UCSB Engineer Develops New Material Using Geometry


Judy Lau
Staff Writer

University of California, Santa Barbara mechanical engineer Jonathan Berger has used geometry to design Isomax, a solid foam that is stronger, more efficient, and higher quality than other materials currently on the market.

According to Berger, in comparison to other engineering materials, Isomax has the highest stiffness to lightness ratio, meaning that for its low density, it has the highest stiffness and can resist crushing and shearing forces that would flatten denser materials.

The goal of Isomax is to answer the question of how to add space to stuff. Void space is an aspect that plays an important role in the qualities of every object, such as foods, shoes, and buildings. How the space is utilized contributes to the object’s characteristics such as stiffness, straight, weight, and flexibility.

“We can make the walls of the cells thicker and denser at one end and then thinner at the other end,” Berger said. “Because it has certain symmetries and alignments and achieves the theoretical bounds for stiffness, there is no other material like it.”

The key behind the technology is geometry. The foam has two basic shapes: the triangle and the cross. Taking both into three-dimensional space, the cells look like pyramids, some with three diagonal faces and a base and others with four diagonal faces reinforced with diagonal intersecting walls inside that resemble the insides of wine cases.

According to Berger, each shape was chosen because of its unique properties. The intersecting walls are ideal for resisting perpendicular crushing forces, while the pyramidal shapes resist shearing forces. These cells are made to withstand forces from all directions while maintaining low density, making an ideal structural material.

“Jonathan’s achievement opens up opportunities to make structures that engineers will be able to exploit to improve things like implants, sandwich panels for structural stiffness and strength, and multifunctional devices like heat sinks that can also be stiff and strong,” said Robert McMeeking, UCSB professor of materials and mechanical engineering, and one of Berger’s mentors. “His invention is also timely as new fabrication techniques such as 3-dimensional printing now make it possible to manufacture novel geometries such as the one that he has invented.”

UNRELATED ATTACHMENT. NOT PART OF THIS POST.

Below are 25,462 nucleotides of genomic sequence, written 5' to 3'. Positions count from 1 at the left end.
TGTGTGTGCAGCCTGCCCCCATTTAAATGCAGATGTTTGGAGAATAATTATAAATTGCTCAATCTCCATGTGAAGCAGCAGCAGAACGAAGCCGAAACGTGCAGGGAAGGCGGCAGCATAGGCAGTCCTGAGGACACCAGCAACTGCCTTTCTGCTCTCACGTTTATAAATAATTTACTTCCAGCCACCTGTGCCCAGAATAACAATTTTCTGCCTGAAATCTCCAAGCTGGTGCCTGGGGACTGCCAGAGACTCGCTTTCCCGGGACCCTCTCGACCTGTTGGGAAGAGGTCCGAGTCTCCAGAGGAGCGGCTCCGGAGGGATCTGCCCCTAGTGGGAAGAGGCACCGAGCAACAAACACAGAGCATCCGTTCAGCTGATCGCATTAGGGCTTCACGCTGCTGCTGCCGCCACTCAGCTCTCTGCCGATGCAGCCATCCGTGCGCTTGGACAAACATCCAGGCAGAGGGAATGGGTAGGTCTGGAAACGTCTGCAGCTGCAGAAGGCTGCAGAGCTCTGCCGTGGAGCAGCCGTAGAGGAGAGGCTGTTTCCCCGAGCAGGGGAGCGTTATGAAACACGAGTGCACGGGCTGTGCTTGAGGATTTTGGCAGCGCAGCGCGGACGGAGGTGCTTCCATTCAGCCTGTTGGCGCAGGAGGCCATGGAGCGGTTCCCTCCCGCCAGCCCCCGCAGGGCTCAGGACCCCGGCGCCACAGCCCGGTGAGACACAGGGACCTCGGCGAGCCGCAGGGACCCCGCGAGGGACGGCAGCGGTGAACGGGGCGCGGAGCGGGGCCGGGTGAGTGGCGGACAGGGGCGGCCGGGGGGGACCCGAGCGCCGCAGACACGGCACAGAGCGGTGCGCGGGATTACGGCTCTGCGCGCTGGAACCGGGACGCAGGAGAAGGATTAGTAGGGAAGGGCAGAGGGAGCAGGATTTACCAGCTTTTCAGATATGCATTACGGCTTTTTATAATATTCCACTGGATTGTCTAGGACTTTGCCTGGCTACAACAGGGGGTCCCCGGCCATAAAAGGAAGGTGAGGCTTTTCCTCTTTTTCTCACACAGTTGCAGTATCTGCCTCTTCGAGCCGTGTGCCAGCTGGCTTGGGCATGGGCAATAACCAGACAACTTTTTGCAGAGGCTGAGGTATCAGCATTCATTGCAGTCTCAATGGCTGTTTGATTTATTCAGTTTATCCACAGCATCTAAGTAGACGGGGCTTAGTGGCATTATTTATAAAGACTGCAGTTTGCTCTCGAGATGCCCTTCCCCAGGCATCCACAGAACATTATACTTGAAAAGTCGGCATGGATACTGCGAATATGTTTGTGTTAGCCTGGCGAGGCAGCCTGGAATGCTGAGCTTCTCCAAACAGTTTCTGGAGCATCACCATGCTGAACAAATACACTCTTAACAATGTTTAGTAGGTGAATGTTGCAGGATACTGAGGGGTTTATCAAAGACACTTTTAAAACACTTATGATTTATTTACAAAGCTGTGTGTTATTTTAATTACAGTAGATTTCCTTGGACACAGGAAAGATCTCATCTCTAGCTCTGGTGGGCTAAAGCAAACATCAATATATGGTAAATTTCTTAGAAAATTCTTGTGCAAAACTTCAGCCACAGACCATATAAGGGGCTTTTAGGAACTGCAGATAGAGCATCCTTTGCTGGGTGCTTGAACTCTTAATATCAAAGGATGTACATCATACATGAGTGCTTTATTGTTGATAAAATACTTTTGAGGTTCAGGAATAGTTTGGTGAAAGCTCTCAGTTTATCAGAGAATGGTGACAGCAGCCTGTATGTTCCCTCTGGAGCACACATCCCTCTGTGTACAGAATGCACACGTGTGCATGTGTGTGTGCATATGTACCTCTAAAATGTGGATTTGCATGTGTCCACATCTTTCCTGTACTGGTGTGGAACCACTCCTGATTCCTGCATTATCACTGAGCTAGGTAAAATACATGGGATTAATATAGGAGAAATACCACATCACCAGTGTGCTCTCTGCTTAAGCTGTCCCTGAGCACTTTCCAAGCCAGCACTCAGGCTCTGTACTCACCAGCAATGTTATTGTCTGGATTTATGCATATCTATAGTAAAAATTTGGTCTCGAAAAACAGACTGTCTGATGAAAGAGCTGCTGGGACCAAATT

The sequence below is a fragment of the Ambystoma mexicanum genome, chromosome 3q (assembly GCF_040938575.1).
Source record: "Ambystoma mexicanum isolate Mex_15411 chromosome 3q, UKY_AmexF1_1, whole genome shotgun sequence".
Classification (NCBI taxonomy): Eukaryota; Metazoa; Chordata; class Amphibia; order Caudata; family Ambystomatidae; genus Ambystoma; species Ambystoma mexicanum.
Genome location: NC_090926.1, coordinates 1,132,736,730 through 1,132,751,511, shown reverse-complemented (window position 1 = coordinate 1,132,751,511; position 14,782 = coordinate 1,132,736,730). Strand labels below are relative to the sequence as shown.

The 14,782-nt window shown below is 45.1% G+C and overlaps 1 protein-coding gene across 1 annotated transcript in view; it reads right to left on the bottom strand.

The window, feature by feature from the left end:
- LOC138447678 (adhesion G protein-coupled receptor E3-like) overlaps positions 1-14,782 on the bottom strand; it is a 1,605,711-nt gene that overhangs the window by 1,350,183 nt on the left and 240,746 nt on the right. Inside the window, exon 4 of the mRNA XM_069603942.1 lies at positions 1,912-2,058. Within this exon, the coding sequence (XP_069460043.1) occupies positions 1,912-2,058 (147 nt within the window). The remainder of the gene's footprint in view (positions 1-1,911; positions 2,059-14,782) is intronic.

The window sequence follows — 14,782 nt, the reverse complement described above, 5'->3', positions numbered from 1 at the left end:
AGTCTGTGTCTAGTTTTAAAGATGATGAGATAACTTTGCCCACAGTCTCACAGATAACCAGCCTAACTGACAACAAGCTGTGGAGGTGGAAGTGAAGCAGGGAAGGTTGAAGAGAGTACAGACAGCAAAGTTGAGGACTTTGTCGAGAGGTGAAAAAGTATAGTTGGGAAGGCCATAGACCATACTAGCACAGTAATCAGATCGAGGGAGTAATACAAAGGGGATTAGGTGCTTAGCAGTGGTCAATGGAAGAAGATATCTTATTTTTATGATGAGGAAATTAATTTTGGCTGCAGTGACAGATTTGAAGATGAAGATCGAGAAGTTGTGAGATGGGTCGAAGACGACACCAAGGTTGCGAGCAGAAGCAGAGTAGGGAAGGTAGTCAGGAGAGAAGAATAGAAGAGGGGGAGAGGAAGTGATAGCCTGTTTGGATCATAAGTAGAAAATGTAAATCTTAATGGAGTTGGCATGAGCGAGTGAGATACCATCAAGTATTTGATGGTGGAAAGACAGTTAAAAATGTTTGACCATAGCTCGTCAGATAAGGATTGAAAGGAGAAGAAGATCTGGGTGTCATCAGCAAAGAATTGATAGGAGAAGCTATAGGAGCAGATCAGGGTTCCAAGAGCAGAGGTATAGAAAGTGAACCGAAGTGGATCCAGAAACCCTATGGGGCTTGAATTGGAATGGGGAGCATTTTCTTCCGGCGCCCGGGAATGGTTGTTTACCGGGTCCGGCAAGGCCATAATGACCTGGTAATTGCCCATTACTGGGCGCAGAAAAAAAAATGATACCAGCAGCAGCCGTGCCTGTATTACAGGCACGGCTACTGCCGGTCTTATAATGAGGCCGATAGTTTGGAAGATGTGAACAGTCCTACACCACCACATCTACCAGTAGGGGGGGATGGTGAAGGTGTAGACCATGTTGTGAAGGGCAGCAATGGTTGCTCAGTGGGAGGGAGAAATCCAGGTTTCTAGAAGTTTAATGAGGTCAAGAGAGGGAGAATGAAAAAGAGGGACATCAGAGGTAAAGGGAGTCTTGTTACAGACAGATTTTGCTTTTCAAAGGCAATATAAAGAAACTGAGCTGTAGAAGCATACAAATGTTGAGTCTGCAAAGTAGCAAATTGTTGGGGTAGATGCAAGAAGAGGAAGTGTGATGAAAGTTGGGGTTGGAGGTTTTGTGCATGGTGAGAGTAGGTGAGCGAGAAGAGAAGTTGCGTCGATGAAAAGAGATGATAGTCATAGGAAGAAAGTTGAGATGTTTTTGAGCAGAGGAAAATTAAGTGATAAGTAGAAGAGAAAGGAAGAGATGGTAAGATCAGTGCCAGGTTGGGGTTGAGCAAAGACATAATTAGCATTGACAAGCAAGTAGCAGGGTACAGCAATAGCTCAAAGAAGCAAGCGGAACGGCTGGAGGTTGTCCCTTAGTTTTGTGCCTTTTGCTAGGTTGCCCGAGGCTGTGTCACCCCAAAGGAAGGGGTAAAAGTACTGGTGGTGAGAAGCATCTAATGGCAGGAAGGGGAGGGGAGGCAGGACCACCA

The solid foam’s versatility can be used as a functionally graded material that is useful in situations where the object has different physical properties than another part. For example, the walls could be removed to leave a lattice structure that could serve as a replacement for knees or other bones that provide structure while allowing for blood flow.

According to Berger, Isomax’s low density for stiffness means that things made from it require less material for the desired amount of strength. The material for certain objects, such as vehicles, could make them more energy efficient, and the foam’s repeating structure makes it easy to manufacture and scale to demand.

Isomax is still in the early stages of development, but Berger continues to refine it and prepare it for the market through Nama Development, a company he formed with the help of UCSB’s Technology Management Program.